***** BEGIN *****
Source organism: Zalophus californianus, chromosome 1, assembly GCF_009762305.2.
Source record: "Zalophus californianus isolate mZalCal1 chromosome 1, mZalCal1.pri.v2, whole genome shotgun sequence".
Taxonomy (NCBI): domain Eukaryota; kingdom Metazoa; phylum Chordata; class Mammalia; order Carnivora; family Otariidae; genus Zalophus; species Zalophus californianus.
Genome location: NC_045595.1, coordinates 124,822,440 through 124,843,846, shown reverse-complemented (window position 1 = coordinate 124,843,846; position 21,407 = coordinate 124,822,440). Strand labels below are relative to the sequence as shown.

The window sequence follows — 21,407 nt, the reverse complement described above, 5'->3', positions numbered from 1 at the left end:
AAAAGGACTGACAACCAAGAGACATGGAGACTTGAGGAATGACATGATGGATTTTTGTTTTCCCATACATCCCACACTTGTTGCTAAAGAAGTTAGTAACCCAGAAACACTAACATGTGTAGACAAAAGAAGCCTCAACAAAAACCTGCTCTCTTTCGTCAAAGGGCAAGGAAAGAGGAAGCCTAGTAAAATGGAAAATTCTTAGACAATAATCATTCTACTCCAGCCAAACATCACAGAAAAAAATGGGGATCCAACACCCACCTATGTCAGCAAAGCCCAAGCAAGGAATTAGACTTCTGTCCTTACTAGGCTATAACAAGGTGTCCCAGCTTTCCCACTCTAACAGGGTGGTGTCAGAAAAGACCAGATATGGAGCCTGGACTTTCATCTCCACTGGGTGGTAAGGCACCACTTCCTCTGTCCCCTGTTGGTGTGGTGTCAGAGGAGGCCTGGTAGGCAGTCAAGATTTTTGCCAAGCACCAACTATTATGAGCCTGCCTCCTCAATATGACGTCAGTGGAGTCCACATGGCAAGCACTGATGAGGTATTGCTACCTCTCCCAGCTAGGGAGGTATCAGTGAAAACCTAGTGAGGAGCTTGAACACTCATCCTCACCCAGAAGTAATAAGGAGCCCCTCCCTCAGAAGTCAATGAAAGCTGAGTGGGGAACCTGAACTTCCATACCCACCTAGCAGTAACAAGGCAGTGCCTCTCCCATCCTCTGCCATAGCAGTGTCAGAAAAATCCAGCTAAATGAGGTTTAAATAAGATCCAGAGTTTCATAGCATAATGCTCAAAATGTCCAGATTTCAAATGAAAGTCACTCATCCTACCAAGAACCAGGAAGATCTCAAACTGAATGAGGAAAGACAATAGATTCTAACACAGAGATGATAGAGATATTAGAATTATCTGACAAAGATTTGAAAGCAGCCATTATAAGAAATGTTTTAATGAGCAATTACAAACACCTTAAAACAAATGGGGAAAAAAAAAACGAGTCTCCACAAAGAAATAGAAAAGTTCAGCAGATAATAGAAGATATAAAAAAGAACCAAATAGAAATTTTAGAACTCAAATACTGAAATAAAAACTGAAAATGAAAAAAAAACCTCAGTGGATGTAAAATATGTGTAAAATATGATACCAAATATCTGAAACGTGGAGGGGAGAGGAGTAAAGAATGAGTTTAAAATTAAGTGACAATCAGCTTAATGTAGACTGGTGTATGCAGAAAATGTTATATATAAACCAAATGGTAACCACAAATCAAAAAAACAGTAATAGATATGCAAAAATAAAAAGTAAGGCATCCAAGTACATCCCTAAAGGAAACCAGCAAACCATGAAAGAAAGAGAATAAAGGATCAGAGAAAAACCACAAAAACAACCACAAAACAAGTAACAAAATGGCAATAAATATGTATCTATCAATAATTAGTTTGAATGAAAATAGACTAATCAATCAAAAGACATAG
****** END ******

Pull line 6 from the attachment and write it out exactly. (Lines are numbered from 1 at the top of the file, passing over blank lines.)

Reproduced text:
AAAAGGACTGACAACCAAGAGACATGGAGACTTGAGGAATGACATGATGGATTTTTGTTTTCCCATACATCCCACACTTGTTGCTAAAGAAGTTAGTAACCCAGAAACACTAACATGTGTAGACAAAAGAAGCCTCAACAAAAACCTGCTCTCTTTCGTCAAAGGGCAAGGAAAGAGGAAGCCTAGTAAAATGGAAAATTCTTAGACAATAATCATTCTACTCCAGCCAAACATCACAGAAAAAAATGGGGATCCAACACCCACCTATGTCAGCAAAGCCCAAGCAAGGAATTAGACTTCTGTCCTTACTAGGCTATAACAAGGTGTCCCAGCTTTCCCACTCTAACAGGGTGGTGTCAGAAAAGACCAGATATGGAGCCTGGACTTTCATCTCCACTGGGTGGTAAGGCACCACTTCCTCTGTCCCCTGTTGGTGTGGTGTCAGAGGAGGCCTGGTAGGCAGTCAAGATTTTTGCCAAGCACCAACTATTATGAGCCTGCCTCCTCAATATGACGTCAGTGGAGTCCACATGGCAAGCACTGATGAGGTATTGCTACCTCTCCCAGCTAGGGAGGTATCAGTGAAAACCTAGTGAGGAGCTTGAACACTCATCCTCACCCAGAAGTAATAAGGAGCCCCTCCCTCAGAAGTCAATGAAAGCTGAGTGGGGAACCTGAACTTCCATACCCACCTAGCAGTAACAAGGCAGTGCCTCTCCCATCCTCTGCCATAGCAGTGTCAGAAAAATCCAGCTAAATGAGGTTTAAATAAGATCCAGAGTTTCATAGCATAATGCTCAAAATGTCCAGATTTCAAATGAAAGTCACTCATCCTACCAAGAACCAGGAAGATCTCAAACTGAATGAGGAAAGACAATAGATTCTAACACAGAGATGATAGAGATATTAGAATTATCTGACAAAGATTTGAAAGCAGCCATTATAAGAAATGTTTTAATGAGCAATTACAAACACCTTAAAACAAATGGGGAAAAAAAAAACGAGTCTCCACAAAGAAATAGAAAAGTTCAGCAGATAATAGAAGATATAAAAAAGAACCAAATAGAAATTTTAGAACTCAAATACTGAAATAAAAACTGAAAATGAAAAAAAAACCTCAGTGGATGTAAAATATGTGTAAAATATGATACCAAATATCTGAAACGTGGAGGGGAGAGGAGTAAAGAATGAGTTTAAAATTAAGTGACAATCAGCTTAATGTAGACTGGTGTATGCAGAAAATGTTATATATAAACCAAATGGTAACCACAAATCAAAAAAACAGTAATAGATATGCAAAAATAAAAAGTAAGGCATCCAAGTACATCCCTAAAGGAAACCAGCAAACCATGAAAGAAAGAGAATAAAGGATCAGAGAAAAACCACAAAAACAACCACAAAACAAGTAACAAAATGGCAATAAATATGTATCTATCAATAATTAGTTTGAATGAAAATAGACTAATCAATCAAAAGACATAG